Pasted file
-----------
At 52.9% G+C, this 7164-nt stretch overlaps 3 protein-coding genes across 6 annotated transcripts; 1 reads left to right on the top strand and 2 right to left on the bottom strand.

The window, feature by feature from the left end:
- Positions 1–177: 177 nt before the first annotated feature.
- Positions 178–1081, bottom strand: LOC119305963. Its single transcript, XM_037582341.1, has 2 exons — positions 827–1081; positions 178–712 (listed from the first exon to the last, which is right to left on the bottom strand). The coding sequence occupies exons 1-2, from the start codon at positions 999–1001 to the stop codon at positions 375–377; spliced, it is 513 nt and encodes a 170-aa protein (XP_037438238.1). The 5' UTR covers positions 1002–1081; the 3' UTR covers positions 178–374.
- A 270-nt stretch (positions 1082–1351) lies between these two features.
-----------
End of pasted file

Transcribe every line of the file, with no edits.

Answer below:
At 52.9% G+C, this 7164-nt stretch overlaps 3 protein-coding genes across 6 annotated transcripts; 1 reads left to right on the top strand and 2 right to left on the bottom strand.

The window, feature by feature from the left end:
- Positions 1–177: 177 nt before the first annotated feature.
- Positions 178–1081, bottom strand: LOC119305963. Its single transcript, XM_037582341.1, has 2 exons — positions 827–1081; positions 178–712 (listed from the first exon to the last, which is right to left on the bottom strand). The coding sequence occupies exons 1-2, from the start codon at positions 999–1001 to the stop codon at positions 375–377; spliced, it is 513 nt and encodes a 170-aa protein (XP_037438238.1). The 5' UTR covers positions 1002–1081; the 3' UTR covers positions 178–374.
- A 270-nt stretch (positions 1082–1351) lies between these two features.